“Taxing Capital Appreciation for Fairer Taxation, Constitutions and a Comprehensive Tax Base” by Professor Henry Ordower

The Cambridge Tax Discussion Group is a PhD student run meeting group with weekly discussions of wide-ranging tax-related topics. We have been meeting weekly during term-time since 2015 and hope to continue with engaging topics that are tax or tangentially tax-related topics! We are friendly, open to all and interdisciplinary. We sincerely hope you will join us on our next online meeting which will be on Thursday 2 July at 17:00 (British Summer Time). See our “Meetings” page for updated talks, links and previous topics covered.

This week’s talk can also be found on talks.cam along with an assortment of university-wide talks: http://www.talks.cam.ac.uk/talk/index/149806

This week, Professor Henry Ordower, from Saint Louis University, will be discussing tax fairness in an international context, under the title: “Taxing Capital Appreciation for Fairer Taxation, Constitutions and a Comprehensive Tax Base”. Further details are below.

We look forward to seeing you on Thursday.

May Hen-Smith and Guy Mulley Co-convenors, Cambridge Tax Discussion Group

ABSTRACT

The presentation will start with a brief exploration of the realization question in the pending constitutional challenge to the peculiar US transition tax (IRC 965) and then contextualize the historical issue of realization and income and the comprehensive tax base. I will consider some of the justifications for a realization requirement and preferential treatment of capital gain and contrast them with some economic drawbacks to a realization-based system. The presentation will move to mark to market (with its trade-offs to overcome objections), the gradual abandonment of realization in the US and conclude by considering distributional fairness under a realization-based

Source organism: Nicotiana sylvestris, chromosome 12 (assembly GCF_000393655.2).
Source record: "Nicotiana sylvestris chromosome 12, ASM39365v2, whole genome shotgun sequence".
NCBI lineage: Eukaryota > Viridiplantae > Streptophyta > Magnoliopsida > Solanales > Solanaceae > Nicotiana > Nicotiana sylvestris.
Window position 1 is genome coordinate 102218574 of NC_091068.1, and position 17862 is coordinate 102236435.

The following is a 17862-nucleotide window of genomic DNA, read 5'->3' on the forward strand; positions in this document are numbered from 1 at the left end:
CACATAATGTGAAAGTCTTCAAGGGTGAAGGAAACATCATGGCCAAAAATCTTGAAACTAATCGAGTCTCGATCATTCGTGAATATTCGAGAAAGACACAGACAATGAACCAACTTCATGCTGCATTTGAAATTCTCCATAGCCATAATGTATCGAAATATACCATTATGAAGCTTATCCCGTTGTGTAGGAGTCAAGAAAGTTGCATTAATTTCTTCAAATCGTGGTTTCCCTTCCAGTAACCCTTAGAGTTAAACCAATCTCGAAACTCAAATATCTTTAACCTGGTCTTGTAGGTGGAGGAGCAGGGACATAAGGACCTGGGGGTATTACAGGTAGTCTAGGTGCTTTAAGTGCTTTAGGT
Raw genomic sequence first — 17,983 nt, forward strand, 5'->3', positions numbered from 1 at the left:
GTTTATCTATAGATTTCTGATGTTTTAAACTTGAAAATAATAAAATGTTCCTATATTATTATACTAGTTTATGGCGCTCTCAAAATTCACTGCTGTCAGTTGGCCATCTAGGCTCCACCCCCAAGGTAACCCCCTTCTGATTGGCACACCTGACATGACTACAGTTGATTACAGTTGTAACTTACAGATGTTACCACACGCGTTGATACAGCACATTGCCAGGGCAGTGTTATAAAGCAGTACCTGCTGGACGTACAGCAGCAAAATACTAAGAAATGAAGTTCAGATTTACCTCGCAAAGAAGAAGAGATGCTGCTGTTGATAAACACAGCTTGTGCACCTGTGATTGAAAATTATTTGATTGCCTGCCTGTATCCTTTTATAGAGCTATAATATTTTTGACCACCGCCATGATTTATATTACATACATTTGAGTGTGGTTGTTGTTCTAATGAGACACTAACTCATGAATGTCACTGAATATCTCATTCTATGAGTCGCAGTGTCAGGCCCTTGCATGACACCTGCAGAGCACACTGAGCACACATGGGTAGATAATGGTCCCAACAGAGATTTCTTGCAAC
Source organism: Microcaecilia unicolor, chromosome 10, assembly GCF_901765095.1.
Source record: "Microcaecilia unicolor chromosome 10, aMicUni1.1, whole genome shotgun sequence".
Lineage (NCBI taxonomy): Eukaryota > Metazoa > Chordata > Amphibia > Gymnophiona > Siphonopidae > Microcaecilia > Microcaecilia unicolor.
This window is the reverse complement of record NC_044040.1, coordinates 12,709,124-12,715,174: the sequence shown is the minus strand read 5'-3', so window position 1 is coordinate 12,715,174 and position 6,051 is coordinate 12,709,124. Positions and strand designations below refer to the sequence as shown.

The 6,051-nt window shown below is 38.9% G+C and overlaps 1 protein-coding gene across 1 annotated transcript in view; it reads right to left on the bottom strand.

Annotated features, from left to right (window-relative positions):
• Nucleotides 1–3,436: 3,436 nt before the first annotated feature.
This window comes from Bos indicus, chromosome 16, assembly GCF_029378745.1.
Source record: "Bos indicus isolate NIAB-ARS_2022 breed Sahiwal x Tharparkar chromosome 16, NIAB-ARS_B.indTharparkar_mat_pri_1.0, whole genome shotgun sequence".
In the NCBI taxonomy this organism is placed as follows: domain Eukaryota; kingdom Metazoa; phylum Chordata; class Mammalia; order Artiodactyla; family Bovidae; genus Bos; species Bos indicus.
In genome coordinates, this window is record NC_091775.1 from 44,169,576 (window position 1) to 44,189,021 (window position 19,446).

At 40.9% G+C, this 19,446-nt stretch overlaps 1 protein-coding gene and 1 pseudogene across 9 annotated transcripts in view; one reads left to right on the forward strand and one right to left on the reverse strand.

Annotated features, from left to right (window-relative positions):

BIOGRAPHY

2017 Marketing ShootHenry Ordower is Professor of Law at the Center for International and Comparative Law at Saint Louis University. His recent research has focussed on issues of tax distribution and the growing disparity of wealth between individuals. In addition to his academic research and teaching, he runs a tax consulting practice and he provides expert testimony in complex tax litigation matters. An avid traveller and linguist, Professor Ordower has visited more than 100 countries.

“The new politics of global tax governance: What the past tells us about the future of international taxation” by Rasmus Christensen

 

This week we have an exciting talk by Rasmus Christensen on the politics of tax governance. We sincerely hope you will join us online on Thursday, 18th of June at 15:00-16:00 (British Summer Time). See our “Meetings” page for updated talks, links and previous topics covered. Please e-mail May at hmh46@cam.ac.uk or Guy at gevm2@cam.ac.uk for link asssistance.

This week’s talk can also be found on talks.cam along with an assortment of university-wide talks: http://www.talks.cam.ac.uk/talk/index/149563

“The new politics of global tax governance: What the past tells us about the future of international taxation”

Abstract

The past decade has revealed that systemic change is underway in the foundations of global tax politics, entangled with changes in global politics at large. States are more aggressive in cracking down on tax havens, and cooperating more effectively through multilateralism. Global power is shifting towards large emerging markets. Media attention and focus on inequality has fueled unprecedented discontent with international tax rules. And the digital economy is ripping historical alliances apart, creating new battles lines in global tax negotiations.